http://audacityteam.org/wiki/index.php?title=SummerOfCode
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The Audacity developer team has been one of the most welcoming open-source projects, and in fact we attribute much of our success to that attitude. Some of our best contributions have come from young developers with very little prior experience.  Even though the quality of their code might not be up to our standards at first, we've found that it's better to accept patches and let the code improve over time, each time gaining us a new developer who will grow and mature, rather than trying to keep it an exclusive club.
  
* What is the main development mailing list for your organization?
+
From discussions on the developer list, we already have a list of five students (http://www.audacityteam.org/wiki/index.php?title=Potential_GSoC_Students) who have expressed interest in working on Audacity for Google Summer of Code 2008.
 +
 
 +
 
 +
'''4. Why is your organization applying to participate in GSoC 2008? What do you hope to gain by participating?'''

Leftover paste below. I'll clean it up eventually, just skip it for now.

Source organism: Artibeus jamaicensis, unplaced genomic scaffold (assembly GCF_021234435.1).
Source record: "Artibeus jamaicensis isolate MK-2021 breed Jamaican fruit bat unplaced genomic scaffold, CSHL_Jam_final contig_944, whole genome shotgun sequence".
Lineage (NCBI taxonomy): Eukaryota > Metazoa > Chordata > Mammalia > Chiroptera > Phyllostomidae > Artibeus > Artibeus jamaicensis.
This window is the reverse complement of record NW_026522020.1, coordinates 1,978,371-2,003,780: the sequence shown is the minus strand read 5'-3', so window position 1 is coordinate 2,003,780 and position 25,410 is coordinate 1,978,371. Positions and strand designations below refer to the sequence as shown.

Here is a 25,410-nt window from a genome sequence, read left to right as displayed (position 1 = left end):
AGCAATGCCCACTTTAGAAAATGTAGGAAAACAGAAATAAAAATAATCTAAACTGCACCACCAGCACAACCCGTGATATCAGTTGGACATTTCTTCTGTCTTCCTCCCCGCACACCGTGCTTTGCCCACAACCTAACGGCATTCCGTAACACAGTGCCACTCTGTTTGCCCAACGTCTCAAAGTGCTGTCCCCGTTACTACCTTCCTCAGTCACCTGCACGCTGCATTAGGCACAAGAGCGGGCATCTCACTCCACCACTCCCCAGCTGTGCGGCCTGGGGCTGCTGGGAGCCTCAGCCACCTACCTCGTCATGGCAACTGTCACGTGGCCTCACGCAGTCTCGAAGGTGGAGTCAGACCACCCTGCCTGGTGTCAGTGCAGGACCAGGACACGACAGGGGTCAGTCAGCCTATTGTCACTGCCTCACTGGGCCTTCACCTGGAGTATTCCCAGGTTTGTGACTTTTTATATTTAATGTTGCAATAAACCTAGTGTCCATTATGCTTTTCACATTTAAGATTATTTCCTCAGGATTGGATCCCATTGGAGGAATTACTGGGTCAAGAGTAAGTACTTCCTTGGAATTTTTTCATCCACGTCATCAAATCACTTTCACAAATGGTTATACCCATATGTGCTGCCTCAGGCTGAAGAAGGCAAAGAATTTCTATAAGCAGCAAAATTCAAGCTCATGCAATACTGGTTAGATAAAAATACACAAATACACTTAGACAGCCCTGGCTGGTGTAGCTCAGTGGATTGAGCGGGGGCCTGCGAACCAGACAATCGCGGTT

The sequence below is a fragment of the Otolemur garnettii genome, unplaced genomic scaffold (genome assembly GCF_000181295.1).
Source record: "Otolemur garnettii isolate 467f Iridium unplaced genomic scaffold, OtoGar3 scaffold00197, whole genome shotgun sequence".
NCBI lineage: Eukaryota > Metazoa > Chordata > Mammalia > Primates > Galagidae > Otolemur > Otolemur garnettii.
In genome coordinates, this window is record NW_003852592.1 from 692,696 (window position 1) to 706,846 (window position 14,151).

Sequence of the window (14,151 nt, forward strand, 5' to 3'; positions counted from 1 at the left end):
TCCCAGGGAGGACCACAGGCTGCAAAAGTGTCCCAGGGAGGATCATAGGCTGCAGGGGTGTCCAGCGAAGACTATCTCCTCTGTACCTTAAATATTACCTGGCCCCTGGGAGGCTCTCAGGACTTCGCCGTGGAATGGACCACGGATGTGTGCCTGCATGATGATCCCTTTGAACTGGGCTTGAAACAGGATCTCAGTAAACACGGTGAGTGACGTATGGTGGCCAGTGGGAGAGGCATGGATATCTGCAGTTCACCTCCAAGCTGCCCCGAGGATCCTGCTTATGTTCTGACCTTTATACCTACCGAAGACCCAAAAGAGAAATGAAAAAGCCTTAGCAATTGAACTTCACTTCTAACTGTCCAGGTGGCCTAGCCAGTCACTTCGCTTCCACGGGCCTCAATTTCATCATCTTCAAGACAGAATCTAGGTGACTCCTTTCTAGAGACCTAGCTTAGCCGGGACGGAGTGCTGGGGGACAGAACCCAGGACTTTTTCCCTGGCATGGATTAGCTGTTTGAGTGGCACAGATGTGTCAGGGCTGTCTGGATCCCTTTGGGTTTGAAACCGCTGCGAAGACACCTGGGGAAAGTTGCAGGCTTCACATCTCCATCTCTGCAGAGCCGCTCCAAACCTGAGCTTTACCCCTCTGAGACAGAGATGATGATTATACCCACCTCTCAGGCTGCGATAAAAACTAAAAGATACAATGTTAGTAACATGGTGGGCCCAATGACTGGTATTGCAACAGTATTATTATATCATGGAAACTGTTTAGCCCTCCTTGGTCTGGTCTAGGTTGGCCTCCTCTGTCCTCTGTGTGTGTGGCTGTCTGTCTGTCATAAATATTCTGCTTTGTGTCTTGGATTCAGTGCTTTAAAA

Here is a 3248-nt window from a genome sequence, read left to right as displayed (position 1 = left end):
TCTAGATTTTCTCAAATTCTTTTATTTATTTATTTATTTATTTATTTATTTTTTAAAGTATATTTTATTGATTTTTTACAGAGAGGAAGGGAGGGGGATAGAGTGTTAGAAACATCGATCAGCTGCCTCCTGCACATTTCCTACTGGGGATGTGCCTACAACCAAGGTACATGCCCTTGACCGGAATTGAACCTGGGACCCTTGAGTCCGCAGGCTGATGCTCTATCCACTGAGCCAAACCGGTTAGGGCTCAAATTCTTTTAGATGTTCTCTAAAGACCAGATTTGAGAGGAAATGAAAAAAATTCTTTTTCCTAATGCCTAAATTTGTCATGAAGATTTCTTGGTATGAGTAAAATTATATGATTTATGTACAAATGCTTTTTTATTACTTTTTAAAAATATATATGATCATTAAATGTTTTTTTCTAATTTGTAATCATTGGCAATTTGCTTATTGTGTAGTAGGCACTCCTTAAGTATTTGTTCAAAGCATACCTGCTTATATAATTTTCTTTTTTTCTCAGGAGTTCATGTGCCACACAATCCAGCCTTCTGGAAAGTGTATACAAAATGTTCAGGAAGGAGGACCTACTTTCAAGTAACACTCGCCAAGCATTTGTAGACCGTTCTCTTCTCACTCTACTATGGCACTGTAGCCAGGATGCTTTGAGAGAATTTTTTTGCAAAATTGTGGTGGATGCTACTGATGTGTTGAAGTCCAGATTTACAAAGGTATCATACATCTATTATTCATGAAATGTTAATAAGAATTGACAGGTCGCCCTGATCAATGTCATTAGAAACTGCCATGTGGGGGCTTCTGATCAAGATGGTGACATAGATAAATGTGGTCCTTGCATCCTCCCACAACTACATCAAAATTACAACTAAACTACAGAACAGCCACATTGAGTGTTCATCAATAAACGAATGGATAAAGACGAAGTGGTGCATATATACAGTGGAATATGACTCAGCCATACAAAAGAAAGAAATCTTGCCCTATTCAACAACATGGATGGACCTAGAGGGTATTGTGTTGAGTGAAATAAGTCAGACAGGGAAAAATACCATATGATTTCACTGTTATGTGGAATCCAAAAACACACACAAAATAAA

+
 
 +
GSoC looks to be a very effective way to get a developer giving full time attention to Audacity, coding on a focused task.  It looks to be win-win, good for the student and good for us.  As well as the direct improvements to Audacity from the student, which would be hugely welcome, we also hope to interest more people in contributing, through the publicity around GSoC.
 +
 
 +
 
 +
'''5. Did your organization participate in GSoC 2005, 2006 or 2007? If so, please summarize your involvement and the successes and failures of your student projects.'''
 +
 
 +
No. 
 +
 
 +
 
 +
'''6. If your organization has not previously participated in GSoC, have you applied in the past? If so, for what year(s)?'''
 +
 
 +
Yes.  We applied in 2007, but we didn't make the cut.  This time round we're getting more of the developer community involved in the application process so as to make a better and hopefully successful pitch.
 +
 
 +
 
 +
'''7. What license does your project use?'''
 +
 
 +
All of it is GNU GPL V2 compatible.  We deliberately release some framework code under the wxWidgets license so that it can migrate to wxWidgets in due course and so be of benefit to other projects.
 +
 
 +
 
 +
'''8. URL for your ideas page'''
 +
 
 +
http://audacityteam.org/wiki/index.php?title=GSoC_Ideas (and http://www.audacityteam.org/wiki/index.php?title=More_GSoC_Ideas)